FIGHT BACK : TRAVEL MEDICINE FINALLY HAS ARRIVED.Byline: David Horowitz
Passport, tickets, traveler's checks, itinerary - all the bits and pieces of your dream vacation are finally coming together. But have you talked to your doctor about your trip? Better yet, if you're going overseas, you may want to see a specialist in travel medicine.
There are now about 500 physicians in the United States United States, officially United States of America, republic (2005 est. pop. 295,734,000), 3,539,227 sq mi (9,166,598 sq km), North America. The United States is the world's third largest country in population and the fourth largest country in area. and Canada who specialize in travel medicine, either as their primary or secondary practice. These doctors are familiar with the diagnosis, treatment and prevention of exotic diseases that most American doctors will never encounter (and might not recognize if they did).
Depending on where you're going, a travel specialist can tell you how to avoid infectious or parasitic diseases common to that area of the world, provide immunization immunization: see immunity; vaccination. and even make up an emergency medication kit in case you become ill somewhere far from medical help.
Since there is no board certification board certification
The process by which a person is tested and approved to practice in a specialty field, especially medicine, after successfully completing the requirements of a board of specialists in that field. for travel medicine, any physician can claim to be an expert. But choosing a qualified specialist is not entirely a matter of guesswork. A real expert should devote at least 20 percent of his or her practice to travel medicine. Affiliation with a university teaching hospital is a good sign. So is membership in either the International Society of Travel Medicine or the American Society of Tropical Medicine tropical medicine, study, diagnosis, treatment, and prevention of certain diseases prevalent in the tropics. The warmth and humidity of the tropics and the often unsanitary conditions under which so many people in those areas live contribute to the development and and Hygiene. These organizations are now developing standards of practice and a certification examination for physicians specializing in travel medicine.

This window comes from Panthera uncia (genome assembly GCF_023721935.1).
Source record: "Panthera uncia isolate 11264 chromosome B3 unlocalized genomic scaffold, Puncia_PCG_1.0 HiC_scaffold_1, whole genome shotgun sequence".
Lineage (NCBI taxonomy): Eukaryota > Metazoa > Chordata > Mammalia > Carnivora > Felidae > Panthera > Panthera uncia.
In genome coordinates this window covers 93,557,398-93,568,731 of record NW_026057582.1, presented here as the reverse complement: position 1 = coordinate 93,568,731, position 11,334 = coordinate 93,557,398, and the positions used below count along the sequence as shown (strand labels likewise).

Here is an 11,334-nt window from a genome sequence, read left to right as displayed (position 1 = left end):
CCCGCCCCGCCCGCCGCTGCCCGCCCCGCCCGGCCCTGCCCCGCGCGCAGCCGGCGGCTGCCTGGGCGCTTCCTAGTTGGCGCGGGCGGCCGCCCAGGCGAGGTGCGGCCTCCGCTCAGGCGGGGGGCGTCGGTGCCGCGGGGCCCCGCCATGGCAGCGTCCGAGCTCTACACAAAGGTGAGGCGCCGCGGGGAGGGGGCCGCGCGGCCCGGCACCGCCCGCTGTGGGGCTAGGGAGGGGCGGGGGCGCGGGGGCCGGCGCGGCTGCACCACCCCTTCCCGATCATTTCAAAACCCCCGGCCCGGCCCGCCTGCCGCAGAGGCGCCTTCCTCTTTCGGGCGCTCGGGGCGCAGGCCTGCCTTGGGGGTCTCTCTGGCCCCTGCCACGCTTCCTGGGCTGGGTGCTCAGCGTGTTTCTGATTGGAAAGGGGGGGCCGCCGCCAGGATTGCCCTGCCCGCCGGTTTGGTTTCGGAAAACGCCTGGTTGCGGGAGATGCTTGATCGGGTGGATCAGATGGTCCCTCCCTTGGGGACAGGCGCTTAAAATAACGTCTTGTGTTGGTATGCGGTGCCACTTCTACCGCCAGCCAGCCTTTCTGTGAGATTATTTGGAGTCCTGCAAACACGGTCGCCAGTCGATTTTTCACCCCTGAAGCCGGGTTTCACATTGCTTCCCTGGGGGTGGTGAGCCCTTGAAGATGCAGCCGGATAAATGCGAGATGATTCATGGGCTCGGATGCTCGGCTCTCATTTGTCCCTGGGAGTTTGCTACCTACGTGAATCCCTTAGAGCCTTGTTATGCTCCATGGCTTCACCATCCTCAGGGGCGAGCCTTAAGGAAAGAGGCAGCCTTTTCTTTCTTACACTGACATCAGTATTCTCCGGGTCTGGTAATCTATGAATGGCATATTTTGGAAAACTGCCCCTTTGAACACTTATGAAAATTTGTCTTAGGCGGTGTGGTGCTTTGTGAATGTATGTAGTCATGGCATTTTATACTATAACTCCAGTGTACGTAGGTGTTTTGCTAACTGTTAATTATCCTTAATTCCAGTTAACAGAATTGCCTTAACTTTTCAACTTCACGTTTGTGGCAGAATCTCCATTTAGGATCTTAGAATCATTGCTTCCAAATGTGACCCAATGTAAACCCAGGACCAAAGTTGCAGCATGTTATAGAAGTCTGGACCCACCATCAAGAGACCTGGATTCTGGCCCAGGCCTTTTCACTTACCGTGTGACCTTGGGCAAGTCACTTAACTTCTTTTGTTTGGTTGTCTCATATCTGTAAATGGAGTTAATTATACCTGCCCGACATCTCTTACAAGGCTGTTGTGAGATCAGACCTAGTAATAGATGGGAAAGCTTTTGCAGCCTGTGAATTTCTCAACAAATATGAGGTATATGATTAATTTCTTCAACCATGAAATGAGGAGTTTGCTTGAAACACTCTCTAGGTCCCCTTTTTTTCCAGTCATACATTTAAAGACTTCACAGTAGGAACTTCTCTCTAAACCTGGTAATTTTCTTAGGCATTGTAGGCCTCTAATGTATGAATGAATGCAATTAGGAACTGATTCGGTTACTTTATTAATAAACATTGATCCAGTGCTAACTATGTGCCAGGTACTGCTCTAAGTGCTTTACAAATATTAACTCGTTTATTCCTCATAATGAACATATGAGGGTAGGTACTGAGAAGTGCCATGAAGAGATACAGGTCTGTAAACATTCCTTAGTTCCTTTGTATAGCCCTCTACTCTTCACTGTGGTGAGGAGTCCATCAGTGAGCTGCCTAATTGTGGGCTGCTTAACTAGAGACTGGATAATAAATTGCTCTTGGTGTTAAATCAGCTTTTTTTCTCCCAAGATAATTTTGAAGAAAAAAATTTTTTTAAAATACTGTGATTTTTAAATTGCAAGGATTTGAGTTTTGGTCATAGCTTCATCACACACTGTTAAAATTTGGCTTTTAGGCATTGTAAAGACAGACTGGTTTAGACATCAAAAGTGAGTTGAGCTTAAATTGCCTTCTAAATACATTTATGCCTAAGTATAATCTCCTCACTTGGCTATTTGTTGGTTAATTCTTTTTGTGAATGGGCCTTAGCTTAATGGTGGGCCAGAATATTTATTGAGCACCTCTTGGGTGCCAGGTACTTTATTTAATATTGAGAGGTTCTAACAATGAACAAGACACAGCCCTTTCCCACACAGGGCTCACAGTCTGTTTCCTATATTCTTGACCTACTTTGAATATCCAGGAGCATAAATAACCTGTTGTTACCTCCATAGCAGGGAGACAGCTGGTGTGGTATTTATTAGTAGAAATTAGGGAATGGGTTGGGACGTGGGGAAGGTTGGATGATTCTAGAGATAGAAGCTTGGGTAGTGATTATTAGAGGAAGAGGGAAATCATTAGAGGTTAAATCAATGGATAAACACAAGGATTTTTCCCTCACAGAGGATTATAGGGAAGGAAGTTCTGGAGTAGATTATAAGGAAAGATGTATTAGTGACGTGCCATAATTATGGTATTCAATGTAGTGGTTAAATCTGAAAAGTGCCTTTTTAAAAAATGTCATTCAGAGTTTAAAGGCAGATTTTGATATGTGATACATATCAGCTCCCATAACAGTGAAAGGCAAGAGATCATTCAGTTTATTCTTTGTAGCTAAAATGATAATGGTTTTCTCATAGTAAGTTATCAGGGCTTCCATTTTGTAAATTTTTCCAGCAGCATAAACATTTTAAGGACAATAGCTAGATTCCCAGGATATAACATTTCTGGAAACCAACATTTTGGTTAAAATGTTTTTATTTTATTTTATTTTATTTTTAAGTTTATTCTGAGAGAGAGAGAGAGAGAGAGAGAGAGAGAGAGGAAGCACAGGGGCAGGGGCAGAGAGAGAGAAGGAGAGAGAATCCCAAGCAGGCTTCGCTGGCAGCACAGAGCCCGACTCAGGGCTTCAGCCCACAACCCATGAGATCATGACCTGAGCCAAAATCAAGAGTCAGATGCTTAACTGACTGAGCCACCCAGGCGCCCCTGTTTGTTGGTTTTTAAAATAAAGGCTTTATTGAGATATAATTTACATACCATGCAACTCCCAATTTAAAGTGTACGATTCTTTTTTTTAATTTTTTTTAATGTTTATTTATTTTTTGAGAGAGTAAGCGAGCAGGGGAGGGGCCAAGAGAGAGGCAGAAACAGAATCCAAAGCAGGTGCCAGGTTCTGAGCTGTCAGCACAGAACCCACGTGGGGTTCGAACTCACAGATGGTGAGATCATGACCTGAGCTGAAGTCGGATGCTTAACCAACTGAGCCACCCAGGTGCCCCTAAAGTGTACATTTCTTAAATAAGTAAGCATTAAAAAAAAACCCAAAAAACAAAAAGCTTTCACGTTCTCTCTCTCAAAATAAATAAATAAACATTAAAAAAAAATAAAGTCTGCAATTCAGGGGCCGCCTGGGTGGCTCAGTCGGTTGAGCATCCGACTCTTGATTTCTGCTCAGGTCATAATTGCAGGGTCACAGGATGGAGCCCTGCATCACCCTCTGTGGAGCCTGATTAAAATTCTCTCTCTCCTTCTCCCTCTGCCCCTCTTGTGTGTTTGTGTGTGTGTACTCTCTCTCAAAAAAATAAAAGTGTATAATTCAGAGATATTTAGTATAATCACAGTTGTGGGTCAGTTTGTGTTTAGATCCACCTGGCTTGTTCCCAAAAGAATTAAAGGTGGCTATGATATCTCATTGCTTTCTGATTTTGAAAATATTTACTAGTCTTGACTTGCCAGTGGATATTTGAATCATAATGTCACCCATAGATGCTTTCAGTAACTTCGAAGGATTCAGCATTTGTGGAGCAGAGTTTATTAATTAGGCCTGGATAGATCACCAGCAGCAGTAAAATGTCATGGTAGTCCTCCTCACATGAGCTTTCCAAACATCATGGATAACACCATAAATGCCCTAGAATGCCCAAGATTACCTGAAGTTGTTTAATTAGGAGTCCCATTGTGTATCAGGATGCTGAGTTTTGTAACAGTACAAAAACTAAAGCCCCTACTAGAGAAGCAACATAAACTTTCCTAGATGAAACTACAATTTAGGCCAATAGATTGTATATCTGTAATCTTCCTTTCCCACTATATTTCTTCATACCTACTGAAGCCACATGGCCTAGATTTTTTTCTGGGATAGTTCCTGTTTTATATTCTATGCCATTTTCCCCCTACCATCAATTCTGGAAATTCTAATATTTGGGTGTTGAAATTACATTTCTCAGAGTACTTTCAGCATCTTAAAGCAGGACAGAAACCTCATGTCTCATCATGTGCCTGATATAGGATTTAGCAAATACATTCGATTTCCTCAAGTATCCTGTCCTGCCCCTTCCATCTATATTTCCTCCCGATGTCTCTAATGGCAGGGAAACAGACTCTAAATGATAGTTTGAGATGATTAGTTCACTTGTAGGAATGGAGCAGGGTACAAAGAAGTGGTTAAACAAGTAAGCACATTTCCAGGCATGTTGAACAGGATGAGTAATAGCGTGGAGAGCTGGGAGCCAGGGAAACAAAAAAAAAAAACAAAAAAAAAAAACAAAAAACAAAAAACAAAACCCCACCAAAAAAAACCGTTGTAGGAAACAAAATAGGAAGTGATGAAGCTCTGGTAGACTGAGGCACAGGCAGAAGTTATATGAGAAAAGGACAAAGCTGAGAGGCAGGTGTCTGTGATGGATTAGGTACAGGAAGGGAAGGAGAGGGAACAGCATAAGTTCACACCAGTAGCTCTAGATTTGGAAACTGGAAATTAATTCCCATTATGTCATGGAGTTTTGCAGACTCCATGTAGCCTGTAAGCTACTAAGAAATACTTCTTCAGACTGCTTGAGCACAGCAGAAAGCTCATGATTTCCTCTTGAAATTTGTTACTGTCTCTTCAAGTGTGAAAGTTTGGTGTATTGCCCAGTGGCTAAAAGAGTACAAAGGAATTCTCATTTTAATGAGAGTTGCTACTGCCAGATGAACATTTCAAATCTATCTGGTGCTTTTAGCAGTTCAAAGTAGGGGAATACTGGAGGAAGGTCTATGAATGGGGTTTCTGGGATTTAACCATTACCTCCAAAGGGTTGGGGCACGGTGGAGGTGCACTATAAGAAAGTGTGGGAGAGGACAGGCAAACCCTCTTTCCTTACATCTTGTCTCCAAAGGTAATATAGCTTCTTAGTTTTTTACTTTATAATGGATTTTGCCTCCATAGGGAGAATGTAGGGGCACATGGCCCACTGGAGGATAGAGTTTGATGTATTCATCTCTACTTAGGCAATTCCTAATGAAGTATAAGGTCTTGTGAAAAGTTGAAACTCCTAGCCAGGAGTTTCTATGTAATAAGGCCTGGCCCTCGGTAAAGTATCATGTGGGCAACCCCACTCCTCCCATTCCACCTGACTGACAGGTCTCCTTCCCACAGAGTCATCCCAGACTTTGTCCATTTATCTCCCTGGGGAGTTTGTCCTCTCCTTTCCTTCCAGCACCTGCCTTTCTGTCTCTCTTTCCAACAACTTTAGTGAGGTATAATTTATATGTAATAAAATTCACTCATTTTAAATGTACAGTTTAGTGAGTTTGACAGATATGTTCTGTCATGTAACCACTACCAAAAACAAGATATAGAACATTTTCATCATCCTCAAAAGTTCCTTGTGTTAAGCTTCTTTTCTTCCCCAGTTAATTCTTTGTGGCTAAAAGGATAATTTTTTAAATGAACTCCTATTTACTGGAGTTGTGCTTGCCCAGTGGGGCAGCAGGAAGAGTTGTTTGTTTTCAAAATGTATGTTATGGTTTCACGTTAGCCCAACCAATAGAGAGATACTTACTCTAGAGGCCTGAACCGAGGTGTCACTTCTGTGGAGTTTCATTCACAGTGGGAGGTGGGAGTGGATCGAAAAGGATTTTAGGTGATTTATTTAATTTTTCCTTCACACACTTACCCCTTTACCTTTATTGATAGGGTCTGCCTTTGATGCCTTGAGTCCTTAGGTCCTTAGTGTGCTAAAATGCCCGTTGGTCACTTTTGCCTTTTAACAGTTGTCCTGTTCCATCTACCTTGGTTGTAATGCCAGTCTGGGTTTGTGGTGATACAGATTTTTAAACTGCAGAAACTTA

It's always risky trying to put a fair price on medical services, but most travel doctors' fees are in line with general practice for their area. The average price for a consultation is about $65. Inoculations and medications are usually extra. For comparison purposes, find out what your own doctor or public-health clinic charges for routine gamma globulin gamma globulin, a group of globulin proteins in human blood plasma, including most antibodies. These antibody substances are produced as a protective reaction of the body's immune system to the invasion of disease-producing organisms (see immunity). , typhoid typhoid
or typhoid fever
Acute infectious disease resembling typhus (and distinguished from it only in the 19th century). Salmonella typhi, usually ingested in food or water, multiplies in the intestinal wall and then enters the bloodstream, causing and tetanus shots. Compare that will the specialist's fees for the same injections. If they're way out of line, then you may have been overcharged.
Here are some sources for more information or referrals to qualified travel physicians:
International Association for Medical Assistance to Travelers (information and referrals): (716) 754-4883
American Academy The American Academy in Berlin is a non-partisan academic institution in Berlin. It was founded in September 1994 by a group of prominent Americans and Germans, among them Richard Holbrooke, Henry Kissinger, Richard von Weizsäcker, Fritz Stern and Otto Graf Lambsdorff and opened in of Allergy and Immunology (information and referrals): (800) 822-2762
Centers for Disease Control and Prevention Centers for Disease Control and Prevention (CDC), agency of the U.S. Public Health Service since 1973, with headquarters in Atlanta; it was established in 1946 as the Communicable Disease Center. (travel and health warnings): (404) 332-4559
U.S. State Department Travelers' Hotline (health and safety advisories): (202) 647-5225
If you have any kind of special medical condition, from diabetes to allergies, you may also want to sign up with Medic Alert. You don't have to have a life-threatening illness to wear one of those alert bracelets or pendants. Anyone can get one for a $35 application fee and $15 yearly renewal. These tags and bracelets are recognized almost everywhere and give physicians anywhere in the world immediate access to your medical records, which can be critical if you are unconscious and cannot answer such questions yourself.
For more information, call Medic Alert at (800) 825-3785.
David Horowitz's column appears on Saturdays.
MEMO: David Horowitz's column appears on Saturdays.